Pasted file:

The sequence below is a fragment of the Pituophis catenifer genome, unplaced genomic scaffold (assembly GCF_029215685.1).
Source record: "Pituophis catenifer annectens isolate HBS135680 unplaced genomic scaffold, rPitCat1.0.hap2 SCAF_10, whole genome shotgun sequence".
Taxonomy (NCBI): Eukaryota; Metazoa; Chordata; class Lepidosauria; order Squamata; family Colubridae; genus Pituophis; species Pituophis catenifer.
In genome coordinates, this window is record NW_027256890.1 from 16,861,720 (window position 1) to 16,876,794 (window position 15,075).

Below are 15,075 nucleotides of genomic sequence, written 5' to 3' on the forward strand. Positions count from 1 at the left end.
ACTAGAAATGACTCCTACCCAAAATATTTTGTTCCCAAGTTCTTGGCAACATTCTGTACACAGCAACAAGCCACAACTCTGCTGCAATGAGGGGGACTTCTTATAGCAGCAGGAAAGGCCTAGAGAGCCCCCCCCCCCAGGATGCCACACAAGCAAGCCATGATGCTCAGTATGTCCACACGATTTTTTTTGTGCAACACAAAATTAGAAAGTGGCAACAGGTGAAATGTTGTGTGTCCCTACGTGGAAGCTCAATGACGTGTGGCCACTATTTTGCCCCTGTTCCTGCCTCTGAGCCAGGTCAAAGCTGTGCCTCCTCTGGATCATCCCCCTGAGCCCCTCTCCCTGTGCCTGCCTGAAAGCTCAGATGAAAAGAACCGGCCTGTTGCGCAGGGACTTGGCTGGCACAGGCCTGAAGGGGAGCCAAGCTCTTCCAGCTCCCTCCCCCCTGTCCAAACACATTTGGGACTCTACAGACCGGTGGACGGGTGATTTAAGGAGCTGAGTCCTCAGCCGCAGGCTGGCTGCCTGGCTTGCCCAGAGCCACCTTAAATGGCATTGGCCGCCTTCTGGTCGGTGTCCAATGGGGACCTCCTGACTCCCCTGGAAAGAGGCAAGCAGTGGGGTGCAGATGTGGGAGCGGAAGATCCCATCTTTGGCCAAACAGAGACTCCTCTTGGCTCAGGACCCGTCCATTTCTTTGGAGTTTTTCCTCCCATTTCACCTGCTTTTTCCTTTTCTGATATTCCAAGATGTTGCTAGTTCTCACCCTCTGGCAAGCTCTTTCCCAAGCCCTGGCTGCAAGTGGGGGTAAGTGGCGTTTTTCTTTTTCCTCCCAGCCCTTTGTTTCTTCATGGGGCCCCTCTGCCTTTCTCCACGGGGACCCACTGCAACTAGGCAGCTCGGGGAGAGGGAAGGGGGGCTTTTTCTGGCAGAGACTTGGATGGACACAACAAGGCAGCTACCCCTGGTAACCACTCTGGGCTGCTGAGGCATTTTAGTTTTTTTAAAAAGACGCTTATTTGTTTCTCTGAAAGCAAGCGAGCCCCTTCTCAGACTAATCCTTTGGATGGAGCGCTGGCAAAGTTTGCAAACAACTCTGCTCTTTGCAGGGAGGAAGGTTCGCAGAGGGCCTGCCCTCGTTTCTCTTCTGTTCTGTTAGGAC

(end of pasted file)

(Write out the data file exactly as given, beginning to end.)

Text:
The sequence below is a fragment of the Pituophis catenifer genome, unplaced genomic scaffold (assembly GCF_029215685.1).
Source record: "Pituophis catenifer annectens isolate HBS135680 unplaced genomic scaffold, rPitCat1.0.hap2 SCAF_10, whole genome shotgun sequence".
Taxonomy (NCBI): Eukaryota; Metazoa; Chordata; class Lepidosauria; order Squamata; family Colubridae; genus Pituophis; species Pituophis catenifer.
In genome coordinates, this window is record NW_027256890.1 from 16,861,720 (window position 1) to 16,876,794 (window position 15,075).

Below are 15,075 nucleotides of genomic sequence, written 5' to 3' on the forward strand. Positions count from 1 at the left end.
ACTAGAAATGACTCCTACCCAAAATATTTTGTTCCCAAGTTCTTGGCAACATTCTGTACACAGCAACAAGCCACAACTCTGCTGCAATGAGGGGGACTTCTTATAGCAGCAGGAAAGGCCTAGAGAGCCCCCCCCCCCAGGATGCCACACAAGCAAGCCATGATGCTCAGTATGTCCACACGATTTTTTTTGTGCAACACAAAATTAGAAAGTGGCAACAGGTGAAATGTTGTGTGTCCCTACGTGGAAGCTCAATGACGTGTGGCCACTATTTTGCCCCTGTTCCTGCCTCTGAGCCAGGTCAAAGCTGTGCCTCCTCTGGATCATCCCCCTGAGCCCCTCTCCCTGTGCCTGCCTGAAAGCTCAGATGAAAAGAACCGGCCTGTTGCGCAGGGACTTGGCTGGCACAGGCCTGAAGGGGAGCCAAGCTCTTCCAGCTCCCTCCCCCCTGTCCAAACACATTTGGGACTCTACAGACCGGTGGACGGGTGATTTAAGGAGCTGAGTCCTCAGCCGCAGGCTGGCTGCCTGGCTTGCCCAGAGCCACCTTAAATGGCATTGGCCGCCTTCTGGTCGGTGTCCAATGGGGACCTCCTGACTCCCCTGGAAAGAGGCAAGCAGTGGGGTGCAGATGTGGGAGCGGAAGATCCCATCTTTGGCCAAACAGAGACTCCTCTTGGCTCAGGACCCGTCCATTTCTTTGGAGTTTTTCCTCCCATTTCACCTGCTTTTTCCTTTTCTGATATTCCAAGATGTTGCTAGTTCTCACCCTCTGGCAAGCTCTTTCCCAAGCCCTGGCTGCAAGTGGGGGTAAGTGGCGTTTTTCTTTTTCCTCCCAGCCCTTTGTTTCTTCATGGGGCCCCTCTGCCTTTCTCCACGGGGACCCACTGCAACTAGGCAGCTCGGGGAGAGGGAAGGGGGGCTTTTTCTGGCAGAGACTTGGATGGACACAACAAGGCAGCTACCCCTGGTAACCACTCTGGGCTGCTGAGGCATTTTAGTTTTTTTAAAAAGACGCTTATTTGTTTCTCTGAAAGCAAGCGAGCCCCTTCTCAGACTAATCCTTTGGATGGAGCGCTGGCAAAGTTTGCAAACAACTCTGCTCTTTGCAGGGAGGAAGGTTCGCAGAGGGCCTGCCCTCGTTTCTCTTCTGTTCTGTTAGGAC